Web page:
- Satcher then allegedly went toward another door to enter the home, after which an altercation ensued;
Upon hearing the specifics of the request for leave without pay and the apparent exhaustion of all of Satcher’s other leave available to him, we modified a previous public records request seeking all time sheets depicting “forced annual leave” from the period of October 12, 2019 forward to simply ask for all of his time sheets from October 12, 2019 forward irrespective of what is depicted on the time sheets. LSP supplied us with that documentation at 1:30 p.m. today (Thursday, November 19, 2020).
Sather’s time sheets reflect him being on “other leave” in the days leading up to his arrest. He remained on “other leave” through Wednesday, December 4, 2019, on which day his hours were split as four (4) for “other leave” and six (6) as “compensatory time.” He then remained on “compensatory time” from December 4, 2019 through Friday, February 7, 2020, on which day his time sheet reflects nine (9) hours of “compensatory leave” and one (1) hour of “(forced) annual leave.” He has remained on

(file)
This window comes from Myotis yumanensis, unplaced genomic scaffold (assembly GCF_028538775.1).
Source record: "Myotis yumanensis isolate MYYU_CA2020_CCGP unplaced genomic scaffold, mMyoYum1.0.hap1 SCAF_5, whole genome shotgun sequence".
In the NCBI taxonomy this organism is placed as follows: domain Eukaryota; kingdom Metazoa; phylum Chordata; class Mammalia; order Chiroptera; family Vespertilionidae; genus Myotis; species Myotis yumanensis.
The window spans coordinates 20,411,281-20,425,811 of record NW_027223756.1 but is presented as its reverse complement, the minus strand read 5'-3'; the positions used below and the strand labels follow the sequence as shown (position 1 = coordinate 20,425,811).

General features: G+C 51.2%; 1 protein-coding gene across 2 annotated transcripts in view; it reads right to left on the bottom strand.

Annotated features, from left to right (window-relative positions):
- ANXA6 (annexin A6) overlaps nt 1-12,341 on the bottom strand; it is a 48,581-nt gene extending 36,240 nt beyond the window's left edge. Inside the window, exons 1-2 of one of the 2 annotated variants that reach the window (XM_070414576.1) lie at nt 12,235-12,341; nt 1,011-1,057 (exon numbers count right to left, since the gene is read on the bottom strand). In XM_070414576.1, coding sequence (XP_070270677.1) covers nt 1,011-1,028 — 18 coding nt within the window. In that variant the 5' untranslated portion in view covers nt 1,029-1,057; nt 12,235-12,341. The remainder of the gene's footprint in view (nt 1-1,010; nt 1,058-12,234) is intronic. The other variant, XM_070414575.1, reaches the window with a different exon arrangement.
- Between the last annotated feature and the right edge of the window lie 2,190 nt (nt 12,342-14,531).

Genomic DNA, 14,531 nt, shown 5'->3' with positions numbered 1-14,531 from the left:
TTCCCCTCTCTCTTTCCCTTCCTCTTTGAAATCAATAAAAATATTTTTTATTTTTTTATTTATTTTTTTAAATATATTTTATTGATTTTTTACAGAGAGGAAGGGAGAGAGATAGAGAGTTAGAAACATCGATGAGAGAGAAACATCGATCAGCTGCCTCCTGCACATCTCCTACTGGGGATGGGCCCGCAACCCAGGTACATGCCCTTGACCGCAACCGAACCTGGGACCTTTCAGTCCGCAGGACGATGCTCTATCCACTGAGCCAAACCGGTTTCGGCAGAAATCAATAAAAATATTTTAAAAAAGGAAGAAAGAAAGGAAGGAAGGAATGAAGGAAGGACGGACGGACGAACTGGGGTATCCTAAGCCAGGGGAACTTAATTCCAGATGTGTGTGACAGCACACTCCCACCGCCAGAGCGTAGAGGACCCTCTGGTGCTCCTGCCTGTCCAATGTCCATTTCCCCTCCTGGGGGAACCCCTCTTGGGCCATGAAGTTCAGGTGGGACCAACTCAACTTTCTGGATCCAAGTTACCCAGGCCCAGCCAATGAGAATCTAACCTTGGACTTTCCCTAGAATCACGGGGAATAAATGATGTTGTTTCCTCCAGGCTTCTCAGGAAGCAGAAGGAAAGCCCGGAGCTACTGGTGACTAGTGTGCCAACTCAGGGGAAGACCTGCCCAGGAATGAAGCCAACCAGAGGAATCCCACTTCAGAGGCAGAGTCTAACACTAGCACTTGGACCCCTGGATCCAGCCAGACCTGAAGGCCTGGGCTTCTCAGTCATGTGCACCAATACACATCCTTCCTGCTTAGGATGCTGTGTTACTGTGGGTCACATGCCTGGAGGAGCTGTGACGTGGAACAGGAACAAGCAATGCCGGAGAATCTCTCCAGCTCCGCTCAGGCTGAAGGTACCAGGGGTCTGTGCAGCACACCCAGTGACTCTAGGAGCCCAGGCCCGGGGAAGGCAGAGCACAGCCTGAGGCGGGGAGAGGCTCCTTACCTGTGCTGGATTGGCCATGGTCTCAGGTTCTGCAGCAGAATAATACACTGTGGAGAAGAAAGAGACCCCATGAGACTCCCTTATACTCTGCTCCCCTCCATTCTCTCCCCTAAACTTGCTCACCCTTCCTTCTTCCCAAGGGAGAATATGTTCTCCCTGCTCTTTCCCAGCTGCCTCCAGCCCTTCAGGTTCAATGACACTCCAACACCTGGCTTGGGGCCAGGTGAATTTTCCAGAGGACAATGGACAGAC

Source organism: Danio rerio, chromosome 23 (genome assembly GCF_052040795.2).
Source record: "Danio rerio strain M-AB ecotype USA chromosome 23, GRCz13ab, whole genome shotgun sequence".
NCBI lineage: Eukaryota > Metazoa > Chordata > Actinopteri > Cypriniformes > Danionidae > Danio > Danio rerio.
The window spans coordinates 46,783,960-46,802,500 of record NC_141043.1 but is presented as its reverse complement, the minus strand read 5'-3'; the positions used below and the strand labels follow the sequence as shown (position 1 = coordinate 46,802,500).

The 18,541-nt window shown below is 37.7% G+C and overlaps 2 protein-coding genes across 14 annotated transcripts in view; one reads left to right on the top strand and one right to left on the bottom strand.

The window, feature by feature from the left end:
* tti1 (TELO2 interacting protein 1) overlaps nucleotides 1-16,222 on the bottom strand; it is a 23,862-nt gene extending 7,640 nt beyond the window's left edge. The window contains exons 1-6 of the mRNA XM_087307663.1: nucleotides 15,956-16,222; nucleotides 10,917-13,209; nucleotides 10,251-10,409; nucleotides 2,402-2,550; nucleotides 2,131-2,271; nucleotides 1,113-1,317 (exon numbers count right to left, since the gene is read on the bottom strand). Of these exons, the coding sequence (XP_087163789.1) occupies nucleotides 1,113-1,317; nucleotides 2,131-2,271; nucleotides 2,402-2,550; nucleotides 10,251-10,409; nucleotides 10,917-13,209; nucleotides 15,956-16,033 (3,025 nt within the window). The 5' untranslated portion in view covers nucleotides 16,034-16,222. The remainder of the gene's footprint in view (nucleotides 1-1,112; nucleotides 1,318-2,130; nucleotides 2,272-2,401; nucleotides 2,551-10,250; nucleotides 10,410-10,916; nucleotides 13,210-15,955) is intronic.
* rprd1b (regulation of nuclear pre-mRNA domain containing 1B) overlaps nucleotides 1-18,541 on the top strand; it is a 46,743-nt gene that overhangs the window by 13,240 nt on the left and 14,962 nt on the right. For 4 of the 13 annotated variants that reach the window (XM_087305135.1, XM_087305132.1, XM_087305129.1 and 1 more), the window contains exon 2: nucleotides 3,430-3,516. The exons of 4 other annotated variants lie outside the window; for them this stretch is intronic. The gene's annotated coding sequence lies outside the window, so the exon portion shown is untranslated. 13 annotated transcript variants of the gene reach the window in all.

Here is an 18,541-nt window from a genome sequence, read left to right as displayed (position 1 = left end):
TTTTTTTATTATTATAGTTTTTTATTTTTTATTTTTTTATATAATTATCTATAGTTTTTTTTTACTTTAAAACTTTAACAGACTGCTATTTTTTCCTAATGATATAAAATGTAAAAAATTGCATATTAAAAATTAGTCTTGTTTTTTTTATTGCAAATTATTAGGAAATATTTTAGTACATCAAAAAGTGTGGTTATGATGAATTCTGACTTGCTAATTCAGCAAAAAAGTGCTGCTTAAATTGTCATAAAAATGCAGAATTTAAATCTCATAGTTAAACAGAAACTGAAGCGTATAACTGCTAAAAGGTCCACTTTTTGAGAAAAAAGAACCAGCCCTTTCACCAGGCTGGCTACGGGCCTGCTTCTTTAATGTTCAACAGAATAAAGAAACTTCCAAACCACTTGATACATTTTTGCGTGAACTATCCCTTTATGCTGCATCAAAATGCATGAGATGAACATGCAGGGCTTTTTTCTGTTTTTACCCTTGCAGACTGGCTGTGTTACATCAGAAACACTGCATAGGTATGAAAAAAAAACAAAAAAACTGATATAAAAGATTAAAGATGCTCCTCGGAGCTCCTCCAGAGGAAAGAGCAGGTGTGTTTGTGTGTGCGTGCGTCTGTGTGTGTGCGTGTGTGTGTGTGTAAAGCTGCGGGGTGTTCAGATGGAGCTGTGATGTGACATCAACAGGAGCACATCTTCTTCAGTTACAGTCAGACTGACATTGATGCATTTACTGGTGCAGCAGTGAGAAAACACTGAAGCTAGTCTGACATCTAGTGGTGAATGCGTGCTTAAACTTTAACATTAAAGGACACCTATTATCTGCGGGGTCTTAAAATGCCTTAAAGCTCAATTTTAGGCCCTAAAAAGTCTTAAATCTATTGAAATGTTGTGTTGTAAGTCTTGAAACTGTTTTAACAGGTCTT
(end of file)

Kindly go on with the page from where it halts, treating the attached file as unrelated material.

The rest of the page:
“(forced) annual leave” through the final date on the time sheets provided, which is October 29, 2020.
Based upon the statement on the video above that Satcher’s next court hearing is “sometime in February,” it would appear that he will be both on leave without pay and under a protective order prohibiting him from carrying a firearm for a rather extended period.
We think it’s pretty clear what our opinion is entailing Col. Reeves’ tenure as LSP Colonel. After all, we openly called for his resignation as far back as March 4, 2020 (see “as for Col. Reeves”). We’ll let our subscribers decide if Reeves’ apparent indifference to the Satcher matter further makes the case for the call we issued to him way back then to simply “resign in disgrace!”
If you would like to be added to our Sound Off Louisiana email list to be notified of future posts, simply go to our home page and scroll to the bottom (mobile devices) or to the top of the right-hand column (desktops). Supply your email address within the subscribe box. You’ll then receive an automated email from Word Press, and all you have to do is click on the blue “confirm follow” bar contained within that email, and you’ll begin receiving great posts such as the preceding one above.